Parking outside of bay by 86 year old. Penalty but no evidence! help

depot

Well-known Member
That's such a nice thing to propose.... thank you, but I couldn't in good conscience accept.
I have the capacity to pay it myself, but its the principle of the thing that drives me bonkers and I want to challenge it if i can.

Once again, thank you for the lovely sentiment.... restores my faith in humanity slightly.
I will appeal it though!

Sorry when I’d offered to pay half the fine I’d missed this post, but a while ago I watched a driver loudly complaining to a traffic warden who’d put a ticket on his car which was parked maybe half an inch over the bays white line, my mom didn’t make it anywhere near 86 , but I used to pay for things and tell her she had won them or they were free lol, pay the fine it’s not worth putting the stress on yourself or your mom,
Please send me a pm, half the fine is well worth it.
 

Jules

Distinguished Member
OK, thanks for the replies. Some good information here.
I have appealed (written as if my mother had herself written it) and am awaiting their reply.
They say they reply with 10 days.... I'm guessing they don't rush these things to increase the chances of someone getting impatient and paying it anyway.

This is council land on the hospital grounds, so the ticket is not from a private company but the local authority, and knowing the local authority there is no doubt they use the motorist as a cash cow.

Thanks to everyone who's offered to help financially... its a very kind and compassionate gesture, but its really not necessary. As I said earlier, I have the resources to pay it on her behalf should it come to that, but hopefully the person at the council who picks up the appeal will look upon it sympathetically.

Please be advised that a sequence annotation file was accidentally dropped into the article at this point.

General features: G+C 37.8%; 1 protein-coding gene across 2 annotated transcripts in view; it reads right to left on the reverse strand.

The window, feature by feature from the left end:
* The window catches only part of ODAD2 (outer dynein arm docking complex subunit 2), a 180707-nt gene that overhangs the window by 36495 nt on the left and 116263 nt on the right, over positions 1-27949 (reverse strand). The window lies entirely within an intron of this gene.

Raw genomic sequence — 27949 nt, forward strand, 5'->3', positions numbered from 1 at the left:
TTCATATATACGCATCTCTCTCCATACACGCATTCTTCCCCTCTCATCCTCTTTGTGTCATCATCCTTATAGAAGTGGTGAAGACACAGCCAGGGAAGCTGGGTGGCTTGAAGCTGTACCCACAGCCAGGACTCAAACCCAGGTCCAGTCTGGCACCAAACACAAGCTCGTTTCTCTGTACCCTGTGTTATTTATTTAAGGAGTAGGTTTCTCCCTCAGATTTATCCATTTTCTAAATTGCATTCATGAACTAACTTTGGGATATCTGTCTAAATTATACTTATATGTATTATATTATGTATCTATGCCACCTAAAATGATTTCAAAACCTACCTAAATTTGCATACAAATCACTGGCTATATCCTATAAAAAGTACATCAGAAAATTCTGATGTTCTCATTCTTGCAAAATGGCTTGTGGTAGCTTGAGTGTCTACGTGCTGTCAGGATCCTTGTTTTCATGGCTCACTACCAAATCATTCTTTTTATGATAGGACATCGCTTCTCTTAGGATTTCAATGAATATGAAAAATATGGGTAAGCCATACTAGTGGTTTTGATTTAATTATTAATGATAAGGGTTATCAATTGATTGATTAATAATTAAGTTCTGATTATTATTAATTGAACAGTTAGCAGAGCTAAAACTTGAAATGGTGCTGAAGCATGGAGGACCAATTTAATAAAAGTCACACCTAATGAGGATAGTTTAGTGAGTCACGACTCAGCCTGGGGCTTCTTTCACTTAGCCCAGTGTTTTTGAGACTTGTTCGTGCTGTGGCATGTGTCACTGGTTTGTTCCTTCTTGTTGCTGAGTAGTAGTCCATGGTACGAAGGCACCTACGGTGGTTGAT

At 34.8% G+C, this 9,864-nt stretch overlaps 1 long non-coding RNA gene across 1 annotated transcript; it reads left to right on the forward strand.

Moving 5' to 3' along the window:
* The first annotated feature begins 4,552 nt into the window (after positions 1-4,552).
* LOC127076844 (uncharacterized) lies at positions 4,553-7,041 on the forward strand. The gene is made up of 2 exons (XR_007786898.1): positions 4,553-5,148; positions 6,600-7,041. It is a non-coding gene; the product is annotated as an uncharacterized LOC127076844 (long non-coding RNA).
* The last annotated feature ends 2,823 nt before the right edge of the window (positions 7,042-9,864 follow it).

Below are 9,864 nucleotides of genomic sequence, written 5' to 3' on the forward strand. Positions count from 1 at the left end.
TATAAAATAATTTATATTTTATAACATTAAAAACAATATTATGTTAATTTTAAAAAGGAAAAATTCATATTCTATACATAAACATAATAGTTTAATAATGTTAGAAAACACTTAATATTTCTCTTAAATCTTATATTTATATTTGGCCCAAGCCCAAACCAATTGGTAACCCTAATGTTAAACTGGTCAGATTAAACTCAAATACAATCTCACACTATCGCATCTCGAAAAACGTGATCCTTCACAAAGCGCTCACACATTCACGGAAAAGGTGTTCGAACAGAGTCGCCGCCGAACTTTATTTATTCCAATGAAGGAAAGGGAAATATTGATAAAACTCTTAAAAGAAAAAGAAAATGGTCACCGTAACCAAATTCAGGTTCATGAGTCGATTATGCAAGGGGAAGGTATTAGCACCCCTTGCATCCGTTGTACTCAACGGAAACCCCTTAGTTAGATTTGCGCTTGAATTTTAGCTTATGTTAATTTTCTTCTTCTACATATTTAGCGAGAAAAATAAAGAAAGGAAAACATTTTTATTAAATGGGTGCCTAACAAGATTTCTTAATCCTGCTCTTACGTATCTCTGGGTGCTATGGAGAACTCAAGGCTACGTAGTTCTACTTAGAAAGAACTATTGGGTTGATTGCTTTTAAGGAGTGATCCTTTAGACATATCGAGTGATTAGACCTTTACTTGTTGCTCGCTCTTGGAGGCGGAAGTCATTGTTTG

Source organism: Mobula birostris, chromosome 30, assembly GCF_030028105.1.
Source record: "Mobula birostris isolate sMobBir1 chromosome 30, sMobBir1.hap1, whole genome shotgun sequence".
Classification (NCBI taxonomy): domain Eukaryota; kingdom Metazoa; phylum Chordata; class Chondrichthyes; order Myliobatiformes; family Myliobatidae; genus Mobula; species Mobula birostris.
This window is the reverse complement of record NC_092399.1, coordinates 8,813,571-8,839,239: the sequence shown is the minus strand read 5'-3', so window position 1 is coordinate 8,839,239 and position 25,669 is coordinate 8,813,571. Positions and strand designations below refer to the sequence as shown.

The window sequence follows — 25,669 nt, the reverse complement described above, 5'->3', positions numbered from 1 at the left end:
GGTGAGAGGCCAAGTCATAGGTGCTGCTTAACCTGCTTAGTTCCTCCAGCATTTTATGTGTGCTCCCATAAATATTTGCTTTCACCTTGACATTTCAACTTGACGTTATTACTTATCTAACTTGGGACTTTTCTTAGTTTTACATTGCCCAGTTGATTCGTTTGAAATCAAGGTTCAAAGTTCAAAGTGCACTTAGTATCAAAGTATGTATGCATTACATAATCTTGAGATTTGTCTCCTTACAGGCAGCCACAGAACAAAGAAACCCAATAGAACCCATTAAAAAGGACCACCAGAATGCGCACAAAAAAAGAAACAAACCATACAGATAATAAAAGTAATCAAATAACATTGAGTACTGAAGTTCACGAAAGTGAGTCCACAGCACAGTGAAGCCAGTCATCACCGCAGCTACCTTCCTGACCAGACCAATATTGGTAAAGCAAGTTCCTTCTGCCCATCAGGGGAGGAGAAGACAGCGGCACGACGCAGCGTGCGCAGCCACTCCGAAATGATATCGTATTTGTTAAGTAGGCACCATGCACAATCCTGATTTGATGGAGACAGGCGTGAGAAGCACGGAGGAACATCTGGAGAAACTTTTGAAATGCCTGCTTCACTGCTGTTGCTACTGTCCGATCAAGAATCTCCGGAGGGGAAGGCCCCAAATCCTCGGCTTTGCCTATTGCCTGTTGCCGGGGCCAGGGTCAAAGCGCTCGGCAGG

I'll keep you posted.
 

Miss Mandy

Moderator
Personally I think appealing it is the right thing. The council then need to prove that the vehicle was parked poorly and often they haven’t bothered to take the photo or the photo is poor and doesn’t prove the poor parking.
Is it also worth looking at how your mum has the car setup ie are the mirrors positioned correctly to give the appropriate view, is her seat high enough so she can see around her? Has her car got parking sensors? Might be worth seeing what can be done to assist her with parking I rather than her keep racking up parking tickets.

I know you don’t want to make this an age thing, but sadly it is something you might need to consider. It’s not uncommon for people to shrink in the upper body as they age due to the wear in the spine. You and your mum may not be aware of it happening and like many drivers of all ages she probably hasn’t checked or adjusted the setup within the car for a while particularly if she’s had the car a number of years. She could be sitting lower in the car than she used to and therefore not have as good visibility and spatial awareness around the vehicle as she used to have. It has no bearing on whether she’s a good driver or not, it’s purely a physical thing which might explain why she’s fine driving, but struggles parking. Something as simple as a cushion on the drivers seat can make a world of difference in that situation.
 

iqoniq

Well-known Member
Something I forgot to mention is possibly contacting the hospital. Something like PALS will probably be able to help, or failing that make a nuisance with yourself and the CEO (will probably be his secretary, but it works). You could possibly mention that you know someone that works for a local paper, and they'd be more than happy to do a story, just saying and all that (don't make it sound like an aggressive and explicit threat). They can actually contact the PPC and tell them to cancel it (make sure you get some paperwork from the PPC stating it has been cancelled so they can't necro it on a slow day). Normally, sympathy will be shown.